March 5, 2012
Gasoline Prices and the Election
I find myself in the odd position of congratulating President Obama in two consecutive columns, but it is his due. Last week our president gave what was billed as an important speech about gas prices. It was that and more. Among the themes of the speech was the need for growth in alternative energy, a declarative statement on the limitations of current domestic exploration on short term gas prices and the quite truthful pronouncement that a sitting president has almost no power over gas prices. This last claim comes as an astonishing admission of the limits of executive power from a man who only three years ago declared his electoral victory as the date "the rise of the oceans began to slow." Live and learn.
The president made this speech because over the coming months we are likely to again feel the rising pinch of high gasoline prices. If I could perfectly forecast gasoline prices, I would quite easily be the richest man in the world. I cannot. But I can get close enough with such a prognostication to worry that we'll see gasoline prices in excess of $4.25 by summer (and many economists think this optimistic). Unsurprisingly, this will seriously hamper the recovery along with the president’s re-election efforts.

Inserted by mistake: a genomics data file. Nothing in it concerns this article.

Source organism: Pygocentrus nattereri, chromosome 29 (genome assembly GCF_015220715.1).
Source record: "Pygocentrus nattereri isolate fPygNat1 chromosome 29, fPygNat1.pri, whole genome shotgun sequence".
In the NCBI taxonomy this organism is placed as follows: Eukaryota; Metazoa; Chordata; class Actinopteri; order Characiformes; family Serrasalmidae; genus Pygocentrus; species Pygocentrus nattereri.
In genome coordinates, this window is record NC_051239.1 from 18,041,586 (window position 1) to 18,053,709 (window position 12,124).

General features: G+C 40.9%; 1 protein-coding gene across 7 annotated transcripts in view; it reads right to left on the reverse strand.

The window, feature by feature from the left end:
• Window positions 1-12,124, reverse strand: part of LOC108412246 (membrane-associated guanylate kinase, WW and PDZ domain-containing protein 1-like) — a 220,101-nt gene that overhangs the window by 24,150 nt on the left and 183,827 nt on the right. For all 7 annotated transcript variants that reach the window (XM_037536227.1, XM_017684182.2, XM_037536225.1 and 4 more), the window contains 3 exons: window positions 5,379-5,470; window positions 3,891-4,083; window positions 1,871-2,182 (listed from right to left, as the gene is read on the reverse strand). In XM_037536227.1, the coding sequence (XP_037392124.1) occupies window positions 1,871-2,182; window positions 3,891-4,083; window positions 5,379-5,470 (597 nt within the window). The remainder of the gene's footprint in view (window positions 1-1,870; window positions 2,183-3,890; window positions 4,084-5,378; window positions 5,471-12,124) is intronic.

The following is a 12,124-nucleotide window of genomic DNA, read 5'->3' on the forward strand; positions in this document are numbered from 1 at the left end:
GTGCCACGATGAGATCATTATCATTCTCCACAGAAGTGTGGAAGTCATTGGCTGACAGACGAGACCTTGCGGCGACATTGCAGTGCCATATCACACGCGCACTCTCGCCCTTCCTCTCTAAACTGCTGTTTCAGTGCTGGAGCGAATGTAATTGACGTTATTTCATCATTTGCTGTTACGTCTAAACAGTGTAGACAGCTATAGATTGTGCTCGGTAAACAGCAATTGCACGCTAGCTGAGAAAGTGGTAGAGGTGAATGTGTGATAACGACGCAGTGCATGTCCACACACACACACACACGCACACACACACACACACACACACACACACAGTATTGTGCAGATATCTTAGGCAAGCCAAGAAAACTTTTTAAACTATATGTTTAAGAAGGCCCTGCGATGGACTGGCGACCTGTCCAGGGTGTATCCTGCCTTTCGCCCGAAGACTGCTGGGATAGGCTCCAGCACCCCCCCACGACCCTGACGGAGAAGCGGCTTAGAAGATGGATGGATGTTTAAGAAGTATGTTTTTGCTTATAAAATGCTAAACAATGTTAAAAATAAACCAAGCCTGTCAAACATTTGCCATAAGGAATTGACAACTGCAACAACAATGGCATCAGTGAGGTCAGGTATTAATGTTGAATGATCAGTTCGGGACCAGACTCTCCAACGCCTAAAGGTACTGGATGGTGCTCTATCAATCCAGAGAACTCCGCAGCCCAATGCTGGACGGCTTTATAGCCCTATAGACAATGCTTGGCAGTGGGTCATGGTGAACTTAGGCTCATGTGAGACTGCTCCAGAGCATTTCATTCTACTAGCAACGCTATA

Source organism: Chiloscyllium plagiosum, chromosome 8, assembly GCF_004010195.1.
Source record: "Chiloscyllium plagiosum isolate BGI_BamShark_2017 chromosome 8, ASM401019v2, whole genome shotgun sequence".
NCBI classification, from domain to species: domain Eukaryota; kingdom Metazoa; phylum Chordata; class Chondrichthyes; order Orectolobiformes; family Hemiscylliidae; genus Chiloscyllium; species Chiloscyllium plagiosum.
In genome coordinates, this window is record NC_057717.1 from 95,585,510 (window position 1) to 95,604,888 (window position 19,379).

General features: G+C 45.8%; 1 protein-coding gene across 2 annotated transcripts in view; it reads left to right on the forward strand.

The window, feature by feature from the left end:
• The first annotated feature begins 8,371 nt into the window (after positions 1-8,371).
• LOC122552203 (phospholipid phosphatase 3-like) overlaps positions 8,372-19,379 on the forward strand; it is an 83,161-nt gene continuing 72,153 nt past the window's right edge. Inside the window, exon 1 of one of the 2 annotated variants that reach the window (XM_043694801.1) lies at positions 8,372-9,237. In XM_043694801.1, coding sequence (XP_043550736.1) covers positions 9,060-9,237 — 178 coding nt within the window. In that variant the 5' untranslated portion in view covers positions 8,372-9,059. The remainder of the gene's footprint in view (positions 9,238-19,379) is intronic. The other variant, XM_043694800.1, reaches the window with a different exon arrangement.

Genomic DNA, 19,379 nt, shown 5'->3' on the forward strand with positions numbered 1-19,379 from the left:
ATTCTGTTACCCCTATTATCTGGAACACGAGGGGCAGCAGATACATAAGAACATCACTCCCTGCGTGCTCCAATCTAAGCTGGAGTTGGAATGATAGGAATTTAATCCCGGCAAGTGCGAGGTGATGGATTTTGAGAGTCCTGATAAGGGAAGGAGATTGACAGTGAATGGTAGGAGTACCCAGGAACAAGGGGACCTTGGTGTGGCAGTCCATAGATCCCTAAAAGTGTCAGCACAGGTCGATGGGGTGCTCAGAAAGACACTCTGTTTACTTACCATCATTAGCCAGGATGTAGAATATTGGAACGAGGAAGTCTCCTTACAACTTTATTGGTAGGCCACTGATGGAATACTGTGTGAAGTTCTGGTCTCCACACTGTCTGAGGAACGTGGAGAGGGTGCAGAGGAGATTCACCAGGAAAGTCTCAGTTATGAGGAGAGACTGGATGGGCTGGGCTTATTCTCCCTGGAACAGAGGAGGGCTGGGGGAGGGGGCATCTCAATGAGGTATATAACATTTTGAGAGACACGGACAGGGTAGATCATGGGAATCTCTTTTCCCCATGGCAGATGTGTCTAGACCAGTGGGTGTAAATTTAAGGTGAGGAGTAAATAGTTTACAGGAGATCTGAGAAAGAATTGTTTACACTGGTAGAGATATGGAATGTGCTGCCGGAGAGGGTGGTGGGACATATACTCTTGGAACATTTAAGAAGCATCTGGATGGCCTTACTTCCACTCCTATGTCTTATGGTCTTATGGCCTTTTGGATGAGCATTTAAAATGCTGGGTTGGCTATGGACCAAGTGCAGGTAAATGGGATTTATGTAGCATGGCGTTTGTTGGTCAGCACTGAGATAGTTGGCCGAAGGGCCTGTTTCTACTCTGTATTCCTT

Most Americans wish for more alternative energy sources. In most our lifetimes, this remains a fanciful dream that fuels nothing but political rhetoric. The highly touted electric car revolution, if it recovers from the Chevy Volt debacle, is a prime example. Electric cars are not powered by some environmentally benign, clean ether. They run on coal.
The same marketing campaign that has convinced so many sweet young people that electric cars are 'clean' has also unleashed a torrent of stupid across policy advocacy circles. The truth is that if we could only increase our truly alternative energy output a hundredfold, we'd get close to 5 percent of our energy needs. No doubt, some new technology will emerge, permitting us to better store wind and electric power. But if this were here today (and it is not) it will still require three decades to install the transmission grid needed to move this power to where it is needed. The constraint is not one of political will or even funding (we have recently demonstrated the ability to print money). The constraint is simply that we haven't enough trees to support the power lines we need.
Obama also explained in his speech that authorizing drilling or building new pipelines will have no effect on current prices. He is quite correct. It will take perhaps three to five years before increased domestic drilling and new pipelines impact prices. This is a stunningly poor excuse for more delay.
Considerations about energy policy and the effect gasoline prices play on economic performance need to be wisely and thoughtfully balanced against potential damage to our environment. These are policy decisions to be made by those who win elections, which was what the speech was really about.
About the Author
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